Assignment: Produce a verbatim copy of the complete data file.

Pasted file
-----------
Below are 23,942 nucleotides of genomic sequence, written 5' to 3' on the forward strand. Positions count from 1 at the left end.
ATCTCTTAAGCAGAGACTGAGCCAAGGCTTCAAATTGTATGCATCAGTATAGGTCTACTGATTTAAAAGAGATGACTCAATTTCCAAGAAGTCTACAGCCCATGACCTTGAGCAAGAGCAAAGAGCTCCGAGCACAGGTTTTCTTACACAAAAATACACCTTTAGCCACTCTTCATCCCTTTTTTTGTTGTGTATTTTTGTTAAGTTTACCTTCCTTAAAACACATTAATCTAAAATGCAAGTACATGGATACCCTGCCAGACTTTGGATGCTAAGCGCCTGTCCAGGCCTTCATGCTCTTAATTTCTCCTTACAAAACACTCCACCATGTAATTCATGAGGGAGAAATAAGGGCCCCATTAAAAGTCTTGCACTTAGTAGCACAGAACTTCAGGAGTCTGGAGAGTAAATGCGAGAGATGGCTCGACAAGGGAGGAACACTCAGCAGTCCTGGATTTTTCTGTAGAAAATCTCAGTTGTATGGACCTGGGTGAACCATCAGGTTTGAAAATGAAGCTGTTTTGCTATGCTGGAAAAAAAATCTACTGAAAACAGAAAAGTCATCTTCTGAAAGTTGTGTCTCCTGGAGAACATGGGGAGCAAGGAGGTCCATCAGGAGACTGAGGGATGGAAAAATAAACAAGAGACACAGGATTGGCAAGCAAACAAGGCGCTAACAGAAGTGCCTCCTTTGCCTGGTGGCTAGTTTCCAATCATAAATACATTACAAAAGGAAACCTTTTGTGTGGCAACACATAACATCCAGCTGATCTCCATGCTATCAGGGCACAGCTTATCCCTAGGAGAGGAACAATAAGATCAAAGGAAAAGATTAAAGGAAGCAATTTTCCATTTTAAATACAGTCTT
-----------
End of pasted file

Below are 23,942 nucleotides of genomic sequence, written 5' to 3' on the forward strand. Positions count from 1 at the left end.
ATCTCTTAAGCAGAGACTGAGCCAAGGCTTCAAATTGTATGCATCAGTATAGGTCTACTGATTTAAAAGAGATGACTCAATTTCCAAGAAGTCTACAGCCCATGACCTTGAGCAAGAGCAAAGAGCTCCGAGCACAGGTTTTCTTACACAAAAATACACCTTTAGCCACTCTTCATCCCTTTTTTTGTTGTGTATTTTTGTTAAGTTTACCTTCCTTAAAACACATTAATCTAAAATGCAAGTACATGGATACCCTGCCAGACTTTGGATGCTAAGCGCCTGTCCAGGCCTTCATGCTCTTAATTTCTCCTTACAAAACACTCCACCATGTAATTCATGAGGGAGAAATAAGGGCCCCATTAAAAGTCTTGCACTTAGTAGCACAGAACTTCAGGAGTCTGGAGAGTAAATGCGAGAGATGGCTCGACAAGGGAGGAACACTCAGCAGTCCTGGATTTTTCTGTAGAAAATCTCAGTTGTATGGACCTGGGTGAACCATCAGGTTTGAAAATGAAGCTGTTTTGCTATGCTGGAAAAAAAATCTACTGAAAACAGAAAAGTCATCTTCTGAAAGTTGTGTCTCCTGGAGAACATGGGGAGCAAGGAGGTCCATCAGGAGACTGAGGGATGGAAAAATAAACAAGAGACACAGGATTGGCAAGCAAACAAGGCGCTAACAGAAGTGCCTCCTTTGCCTGGTGGCTAGTTTCCAATCATAAATACATTACAAAAGGAAACCTTTTGTGTGGCAACACATAACATCCAGCTGATCTCCATGCTATCAGGGCACAGCTTATCCCTAGGAGAGGAACAATAAGATCAAAGGAAAAGATTAAAGGAAGCAATTTTCCATTTTAAATACAGTCTT